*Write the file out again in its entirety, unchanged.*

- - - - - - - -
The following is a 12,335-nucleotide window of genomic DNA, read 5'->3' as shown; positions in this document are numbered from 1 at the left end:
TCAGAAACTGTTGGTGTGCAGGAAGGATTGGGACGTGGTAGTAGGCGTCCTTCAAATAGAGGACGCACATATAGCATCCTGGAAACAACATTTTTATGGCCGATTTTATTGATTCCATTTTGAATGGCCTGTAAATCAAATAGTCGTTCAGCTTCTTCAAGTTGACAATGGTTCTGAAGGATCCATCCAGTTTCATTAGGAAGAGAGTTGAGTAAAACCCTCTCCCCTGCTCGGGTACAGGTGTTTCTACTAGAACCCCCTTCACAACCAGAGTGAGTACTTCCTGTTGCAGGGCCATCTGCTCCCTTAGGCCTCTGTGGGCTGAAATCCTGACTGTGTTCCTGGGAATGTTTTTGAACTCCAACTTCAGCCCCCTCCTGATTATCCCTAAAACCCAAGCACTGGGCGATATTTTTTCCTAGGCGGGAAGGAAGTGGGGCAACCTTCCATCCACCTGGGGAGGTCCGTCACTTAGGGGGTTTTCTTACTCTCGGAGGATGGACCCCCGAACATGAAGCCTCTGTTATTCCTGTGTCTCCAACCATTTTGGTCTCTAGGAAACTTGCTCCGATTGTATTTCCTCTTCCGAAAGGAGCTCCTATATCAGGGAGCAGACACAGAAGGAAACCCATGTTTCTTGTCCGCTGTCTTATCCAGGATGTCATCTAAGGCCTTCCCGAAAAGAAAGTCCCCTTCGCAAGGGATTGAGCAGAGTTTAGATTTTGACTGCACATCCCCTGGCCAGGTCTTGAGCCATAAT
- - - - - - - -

The following is a 12,335-nucleotide window of genomic DNA, read 5'->3' as shown; positions in this document are numbered from 1 at the left end:
TCAGAAACTGTTGGTGTGCAGGAAGGATTGGGACGTGGTAGTAGGCGTCCTTCAAATAGAGGACGCACATATAGCATCCTGGAAACAACATTTTTATGGCCGATTTTATTGATTCCATTTTGAATGGCCTGTAAATCAAATAGTCGTTCAGCTTCTTCAAGTTGACAATGGTTCTGAAGGATCCATCCAGTTTCATTAGGAAGAGAGTTGAGTAAAACCCTCTCCCCTGCTCGGGTACAGGTGTTTCTACTAGAACCCCCTTCACAACCAGAGTGAGTACTTCCTGTTGCAGGGCCATCTGCTCCCTTAGGCCTCTGTGGGCTGAAATCCTGACTGTGTTCCTGGGAATGTTTTTGAACTCCAACTTCAGCCCCCTCCTGATTATCCCTAAAACCCAAGCACTGGGCGATATTTTTTCCTAGGCGGGAAGGAAGTGGGGCAACCTTCCATCCACCTGGGGAGGTCCGTCACTTAGGGGGTTTTCTTACTCTCGGAGGATGGACCCCCGAACATGAAGCCTCTGTTATTCCTGTGTCTCCAACCATTTTGGTCTCTAGGAAACTTGCTCCGATTGTATTTCCTCTTCCGAAAGGAGCTCCTATATCAGGGAGCAGACACAGAAGGAAACCCATGTTTCTTGTCCGCTGTCTTATCCAGGATGTCATCTAAGGCCTTCCCGAAAAGAAAGTCCCCTTCGCAAGGGATTGAGCAGAGTTTAGATTTTGACTGCACATCCCCTGGCCAGGTCTTGAGCCATAAT